# Search results

1. ### Laplacian VS gradient of divergence

_____ ->| -->| ---> ----> ->| -->| ---> ----> ->| -->| ---> ----> ->| -->| ---> ----> ==== ^^ Pretend that is a box around the arrows. Lets look at how much is coming in vs going out of the box. Let -> indicate a unit vector. (So --> has magnitude 2, ---> has magnitude 3, etc.)...
2. ### Laplacian VS gradient of divergence

The higher the magnitude of the divergence, the more they diverge. . . Let's say that those arrows are created by the vector function -- since I don't know what function you actually used--: (and now you must forgive me for lack of knowing TeX!) f = (ax, ay) The divergence of f is div f =...
3. ### Laplacian VS gradient of divergence

Well that's a little trickier. Here's wikipedia's explanation of the laplacian: "The Laplacian Δƒ(p) of a function ƒ at a point p, up to a constant depending on the dimension, is the rate at which the average value of ƒ over spheres centered at p, deviates from ƒ(p) as the radius of the sphere...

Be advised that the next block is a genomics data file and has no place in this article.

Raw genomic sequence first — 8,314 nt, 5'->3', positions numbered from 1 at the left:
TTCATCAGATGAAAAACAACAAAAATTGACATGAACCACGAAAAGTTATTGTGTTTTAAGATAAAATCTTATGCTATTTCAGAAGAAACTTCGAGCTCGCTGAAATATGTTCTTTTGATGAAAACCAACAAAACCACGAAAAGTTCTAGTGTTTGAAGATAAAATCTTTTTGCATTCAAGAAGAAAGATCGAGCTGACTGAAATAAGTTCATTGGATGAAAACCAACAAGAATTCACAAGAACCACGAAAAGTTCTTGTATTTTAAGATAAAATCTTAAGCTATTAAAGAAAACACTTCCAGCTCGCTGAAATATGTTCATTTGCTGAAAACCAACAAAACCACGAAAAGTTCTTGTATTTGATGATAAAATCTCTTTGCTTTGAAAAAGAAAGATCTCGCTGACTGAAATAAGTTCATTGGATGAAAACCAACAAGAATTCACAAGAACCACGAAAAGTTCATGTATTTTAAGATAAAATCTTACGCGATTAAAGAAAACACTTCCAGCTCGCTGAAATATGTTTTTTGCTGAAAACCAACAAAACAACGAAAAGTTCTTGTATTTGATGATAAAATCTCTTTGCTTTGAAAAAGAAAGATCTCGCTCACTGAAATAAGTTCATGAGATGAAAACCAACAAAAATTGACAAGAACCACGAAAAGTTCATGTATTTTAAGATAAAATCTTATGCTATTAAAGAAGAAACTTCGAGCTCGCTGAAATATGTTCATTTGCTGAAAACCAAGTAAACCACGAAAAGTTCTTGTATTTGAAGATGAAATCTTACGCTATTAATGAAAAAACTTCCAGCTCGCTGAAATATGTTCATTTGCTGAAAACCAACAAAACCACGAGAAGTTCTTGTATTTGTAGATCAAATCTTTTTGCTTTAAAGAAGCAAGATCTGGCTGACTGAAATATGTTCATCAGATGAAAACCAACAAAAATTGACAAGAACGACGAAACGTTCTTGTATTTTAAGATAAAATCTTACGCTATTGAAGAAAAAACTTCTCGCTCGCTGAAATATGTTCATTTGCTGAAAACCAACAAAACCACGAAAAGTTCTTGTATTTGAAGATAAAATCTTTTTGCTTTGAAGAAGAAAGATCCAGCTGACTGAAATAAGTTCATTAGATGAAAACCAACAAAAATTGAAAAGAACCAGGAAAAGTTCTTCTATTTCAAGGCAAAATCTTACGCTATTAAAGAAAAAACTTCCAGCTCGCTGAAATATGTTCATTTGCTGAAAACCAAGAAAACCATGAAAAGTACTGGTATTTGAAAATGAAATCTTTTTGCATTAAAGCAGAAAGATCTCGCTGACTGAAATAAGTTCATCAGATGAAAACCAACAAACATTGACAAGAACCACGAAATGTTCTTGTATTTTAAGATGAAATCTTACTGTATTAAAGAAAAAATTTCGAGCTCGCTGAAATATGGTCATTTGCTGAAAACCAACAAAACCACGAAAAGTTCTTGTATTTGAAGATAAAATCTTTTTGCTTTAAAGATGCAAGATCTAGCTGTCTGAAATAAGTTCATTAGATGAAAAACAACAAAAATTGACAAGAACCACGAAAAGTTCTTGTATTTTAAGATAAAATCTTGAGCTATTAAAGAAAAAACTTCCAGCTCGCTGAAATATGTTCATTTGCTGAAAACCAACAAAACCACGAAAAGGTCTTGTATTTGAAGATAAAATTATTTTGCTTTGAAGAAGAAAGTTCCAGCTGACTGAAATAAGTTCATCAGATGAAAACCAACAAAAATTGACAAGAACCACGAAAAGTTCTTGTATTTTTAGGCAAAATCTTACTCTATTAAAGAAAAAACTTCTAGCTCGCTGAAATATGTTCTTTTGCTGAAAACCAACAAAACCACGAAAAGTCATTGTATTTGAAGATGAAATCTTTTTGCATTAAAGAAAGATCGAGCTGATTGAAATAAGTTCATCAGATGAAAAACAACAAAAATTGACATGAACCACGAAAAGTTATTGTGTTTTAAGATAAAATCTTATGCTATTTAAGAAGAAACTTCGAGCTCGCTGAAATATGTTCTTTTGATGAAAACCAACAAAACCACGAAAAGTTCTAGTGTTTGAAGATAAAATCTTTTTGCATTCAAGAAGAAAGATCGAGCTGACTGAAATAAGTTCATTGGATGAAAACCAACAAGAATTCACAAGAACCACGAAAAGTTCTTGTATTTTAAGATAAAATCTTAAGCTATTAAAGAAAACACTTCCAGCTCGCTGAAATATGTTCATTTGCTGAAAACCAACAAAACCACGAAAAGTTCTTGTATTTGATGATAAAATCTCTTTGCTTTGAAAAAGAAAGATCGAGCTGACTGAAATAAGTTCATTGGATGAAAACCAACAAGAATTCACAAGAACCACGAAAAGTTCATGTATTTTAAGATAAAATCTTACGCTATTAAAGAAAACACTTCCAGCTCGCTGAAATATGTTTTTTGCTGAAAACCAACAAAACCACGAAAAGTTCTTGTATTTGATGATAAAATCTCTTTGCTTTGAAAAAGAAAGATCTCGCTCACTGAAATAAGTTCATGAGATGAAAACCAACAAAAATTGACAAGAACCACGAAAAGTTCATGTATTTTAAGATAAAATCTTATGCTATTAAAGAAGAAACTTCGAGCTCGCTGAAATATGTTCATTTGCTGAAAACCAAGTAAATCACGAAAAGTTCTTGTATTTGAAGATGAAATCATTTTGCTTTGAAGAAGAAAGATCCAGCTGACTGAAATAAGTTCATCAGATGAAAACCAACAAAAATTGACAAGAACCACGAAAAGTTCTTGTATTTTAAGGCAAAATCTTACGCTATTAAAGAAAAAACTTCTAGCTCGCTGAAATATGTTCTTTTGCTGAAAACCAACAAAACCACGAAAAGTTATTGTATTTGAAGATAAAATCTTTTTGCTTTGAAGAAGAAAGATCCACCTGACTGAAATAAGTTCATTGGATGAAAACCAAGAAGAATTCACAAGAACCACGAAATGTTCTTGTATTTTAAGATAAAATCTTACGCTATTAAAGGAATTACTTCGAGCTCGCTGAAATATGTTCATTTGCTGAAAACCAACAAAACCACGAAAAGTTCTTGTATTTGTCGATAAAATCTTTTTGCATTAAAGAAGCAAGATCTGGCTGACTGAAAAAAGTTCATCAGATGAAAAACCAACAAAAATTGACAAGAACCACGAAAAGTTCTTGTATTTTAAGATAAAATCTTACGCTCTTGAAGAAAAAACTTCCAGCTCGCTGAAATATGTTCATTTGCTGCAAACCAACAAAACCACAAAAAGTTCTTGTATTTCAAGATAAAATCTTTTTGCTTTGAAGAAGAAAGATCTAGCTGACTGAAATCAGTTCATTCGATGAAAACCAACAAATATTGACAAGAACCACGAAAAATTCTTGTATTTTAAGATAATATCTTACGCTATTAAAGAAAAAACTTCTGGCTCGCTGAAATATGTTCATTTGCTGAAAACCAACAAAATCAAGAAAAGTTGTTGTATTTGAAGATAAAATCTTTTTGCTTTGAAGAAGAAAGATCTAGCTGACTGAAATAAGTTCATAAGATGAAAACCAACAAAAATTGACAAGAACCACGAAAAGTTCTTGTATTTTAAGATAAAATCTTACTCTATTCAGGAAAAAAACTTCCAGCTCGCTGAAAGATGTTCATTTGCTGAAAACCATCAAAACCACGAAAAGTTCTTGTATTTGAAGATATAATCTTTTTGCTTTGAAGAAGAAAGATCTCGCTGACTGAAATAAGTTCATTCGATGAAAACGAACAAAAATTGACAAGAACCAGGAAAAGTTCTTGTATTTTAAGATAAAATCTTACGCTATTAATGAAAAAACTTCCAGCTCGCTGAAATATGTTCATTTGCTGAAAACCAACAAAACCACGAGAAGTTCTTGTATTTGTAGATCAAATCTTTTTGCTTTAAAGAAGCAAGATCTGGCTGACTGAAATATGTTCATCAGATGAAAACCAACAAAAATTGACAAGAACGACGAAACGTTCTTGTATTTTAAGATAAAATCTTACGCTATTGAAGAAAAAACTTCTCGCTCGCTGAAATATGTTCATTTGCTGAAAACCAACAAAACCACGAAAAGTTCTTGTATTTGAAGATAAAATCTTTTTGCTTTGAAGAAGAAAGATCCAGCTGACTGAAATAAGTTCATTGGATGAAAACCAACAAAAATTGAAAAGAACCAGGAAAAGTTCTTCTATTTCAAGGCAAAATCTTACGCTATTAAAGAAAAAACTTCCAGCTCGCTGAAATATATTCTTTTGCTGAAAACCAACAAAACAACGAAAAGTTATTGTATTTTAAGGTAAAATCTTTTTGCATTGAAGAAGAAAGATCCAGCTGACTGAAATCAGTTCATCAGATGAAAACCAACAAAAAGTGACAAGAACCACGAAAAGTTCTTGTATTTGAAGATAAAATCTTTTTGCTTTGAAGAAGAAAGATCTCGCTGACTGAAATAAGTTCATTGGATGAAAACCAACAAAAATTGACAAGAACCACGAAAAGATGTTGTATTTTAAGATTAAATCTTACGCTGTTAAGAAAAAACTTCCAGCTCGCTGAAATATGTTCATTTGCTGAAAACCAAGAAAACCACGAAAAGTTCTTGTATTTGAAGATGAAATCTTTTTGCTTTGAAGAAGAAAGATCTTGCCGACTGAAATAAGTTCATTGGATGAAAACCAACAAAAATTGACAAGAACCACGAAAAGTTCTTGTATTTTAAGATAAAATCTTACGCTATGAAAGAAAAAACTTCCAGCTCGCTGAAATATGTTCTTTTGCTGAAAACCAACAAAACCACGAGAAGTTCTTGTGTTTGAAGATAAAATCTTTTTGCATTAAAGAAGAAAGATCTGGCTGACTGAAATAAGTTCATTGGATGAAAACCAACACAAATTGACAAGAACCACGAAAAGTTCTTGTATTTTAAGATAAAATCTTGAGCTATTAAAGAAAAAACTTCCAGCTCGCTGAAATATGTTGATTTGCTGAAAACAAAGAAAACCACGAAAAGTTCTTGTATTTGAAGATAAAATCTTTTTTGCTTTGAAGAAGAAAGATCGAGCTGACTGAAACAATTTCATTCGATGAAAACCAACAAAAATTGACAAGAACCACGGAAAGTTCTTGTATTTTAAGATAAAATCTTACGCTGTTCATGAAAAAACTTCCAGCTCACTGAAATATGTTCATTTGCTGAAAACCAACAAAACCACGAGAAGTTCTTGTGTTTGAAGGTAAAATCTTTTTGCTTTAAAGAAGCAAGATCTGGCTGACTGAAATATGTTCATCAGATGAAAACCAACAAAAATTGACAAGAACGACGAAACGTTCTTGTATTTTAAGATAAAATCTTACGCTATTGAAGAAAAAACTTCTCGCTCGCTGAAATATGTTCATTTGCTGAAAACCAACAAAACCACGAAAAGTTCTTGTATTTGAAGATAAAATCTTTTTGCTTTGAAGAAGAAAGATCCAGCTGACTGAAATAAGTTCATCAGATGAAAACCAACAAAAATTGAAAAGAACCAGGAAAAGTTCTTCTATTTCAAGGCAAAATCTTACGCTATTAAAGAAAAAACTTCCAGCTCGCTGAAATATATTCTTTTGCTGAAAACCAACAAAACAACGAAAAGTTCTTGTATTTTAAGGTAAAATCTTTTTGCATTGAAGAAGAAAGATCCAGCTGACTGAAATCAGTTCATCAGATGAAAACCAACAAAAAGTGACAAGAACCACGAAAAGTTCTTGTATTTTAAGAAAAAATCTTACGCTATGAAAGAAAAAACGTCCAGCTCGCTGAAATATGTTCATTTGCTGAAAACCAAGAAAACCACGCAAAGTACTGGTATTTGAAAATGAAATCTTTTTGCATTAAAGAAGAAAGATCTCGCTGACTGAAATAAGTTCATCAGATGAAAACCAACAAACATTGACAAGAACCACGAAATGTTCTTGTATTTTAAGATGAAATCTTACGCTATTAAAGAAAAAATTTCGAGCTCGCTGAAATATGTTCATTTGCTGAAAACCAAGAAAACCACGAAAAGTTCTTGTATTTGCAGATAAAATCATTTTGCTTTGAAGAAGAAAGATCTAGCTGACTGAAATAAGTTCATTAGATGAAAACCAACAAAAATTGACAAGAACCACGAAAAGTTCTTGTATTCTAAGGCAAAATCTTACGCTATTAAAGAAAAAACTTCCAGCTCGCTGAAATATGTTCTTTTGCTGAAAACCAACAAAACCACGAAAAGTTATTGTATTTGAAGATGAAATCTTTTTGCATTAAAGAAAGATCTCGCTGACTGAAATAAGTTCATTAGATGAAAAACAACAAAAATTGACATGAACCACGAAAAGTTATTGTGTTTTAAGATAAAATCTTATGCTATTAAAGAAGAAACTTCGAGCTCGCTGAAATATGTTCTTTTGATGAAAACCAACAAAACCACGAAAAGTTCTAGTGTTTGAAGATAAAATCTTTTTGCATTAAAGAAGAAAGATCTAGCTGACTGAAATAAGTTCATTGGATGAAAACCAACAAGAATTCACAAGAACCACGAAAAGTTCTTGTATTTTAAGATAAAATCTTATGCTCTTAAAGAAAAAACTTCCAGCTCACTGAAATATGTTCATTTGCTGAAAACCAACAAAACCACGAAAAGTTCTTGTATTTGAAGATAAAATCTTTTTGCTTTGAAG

4. ### Laplacian VS gradient of divergence

The laplacian acts on a scalar function and returns a scalar function. It is the divergence of the gradient. The gradient of the divergence would act on a vector function and return a vector function. If you have a scalar function that gives the elevation at different points on a mountain...
5. ### Neumann Boundary Conditions for Heat Equation

I wrote a program that uses the FEM to approximate a solution to the heat conduction equation. I was lazy and wanted to test it, so I only allowed Neumann boundary conditions (I will program in the Dirichlet conditions and the source terms later). When I input low values for the heat flux, I...